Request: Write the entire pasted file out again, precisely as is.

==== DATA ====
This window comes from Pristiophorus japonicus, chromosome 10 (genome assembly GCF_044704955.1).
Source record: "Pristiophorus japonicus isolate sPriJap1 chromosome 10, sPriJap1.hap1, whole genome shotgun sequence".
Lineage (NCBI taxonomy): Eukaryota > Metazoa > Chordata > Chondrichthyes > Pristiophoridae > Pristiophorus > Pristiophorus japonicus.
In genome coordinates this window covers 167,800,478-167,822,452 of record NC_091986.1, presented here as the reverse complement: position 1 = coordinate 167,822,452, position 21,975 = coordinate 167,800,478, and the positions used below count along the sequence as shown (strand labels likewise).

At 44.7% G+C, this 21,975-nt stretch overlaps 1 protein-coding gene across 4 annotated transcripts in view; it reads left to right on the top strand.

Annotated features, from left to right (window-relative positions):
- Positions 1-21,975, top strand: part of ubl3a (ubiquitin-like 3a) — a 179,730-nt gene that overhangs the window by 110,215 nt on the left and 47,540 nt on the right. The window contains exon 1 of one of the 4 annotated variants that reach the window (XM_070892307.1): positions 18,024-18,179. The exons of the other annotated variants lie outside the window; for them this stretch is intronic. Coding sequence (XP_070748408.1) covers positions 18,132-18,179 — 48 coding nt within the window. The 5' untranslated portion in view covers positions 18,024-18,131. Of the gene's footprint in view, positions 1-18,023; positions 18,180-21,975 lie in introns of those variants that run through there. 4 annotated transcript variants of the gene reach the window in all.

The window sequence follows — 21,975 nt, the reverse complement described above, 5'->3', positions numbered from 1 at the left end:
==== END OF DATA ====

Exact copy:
This window comes from Pristiophorus japonicus, chromosome 10 (genome assembly GCF_044704955.1).
Source record: "Pristiophorus japonicus isolate sPriJap1 chromosome 10, sPriJap1.hap1, whole genome shotgun sequence".
Lineage (NCBI taxonomy): Eukaryota > Metazoa > Chordata > Chondrichthyes > Pristiophoridae > Pristiophorus > Pristiophorus japonicus.
In genome coordinates this window covers 167,800,478-167,822,452 of record NC_091986.1, presented here as the reverse complement: position 1 = coordinate 167,822,452, position 21,975 = coordinate 167,800,478, and the positions used below count along the sequence as shown (strand labels likewise).

At 44.7% G+C, this 21,975-nt stretch overlaps 1 protein-coding gene across 4 annotated transcripts in view; it reads left to right on the top strand.

Annotated features, from left to right (window-relative positions):
- Positions 1-21,975, top strand: part of ubl3a (ubiquitin-like 3a) — a 179,730-nt gene that overhangs the window by 110,215 nt on the left and 47,540 nt on the right. The window contains exon 1 of one of the 4 annotated variants that reach the window (XM_070892307.1): positions 18,024-18,179. The exons of the other annotated variants lie outside the window; for them this stretch is intronic. Coding sequence (XP_070748408.1) covers positions 18,132-18,179 — 48 coding nt within the window. The 5' untranslated portion in view covers positions 18,024-18,131. Of the gene's footprint in view, positions 1-18,023; positions 18,180-21,975 lie in introns of those variants that run through there. 4 annotated transcript variants of the gene reach the window in all.

The window sequence follows — 21,975 nt, the reverse complement described above, 5'->3', positions numbered from 1 at the left end: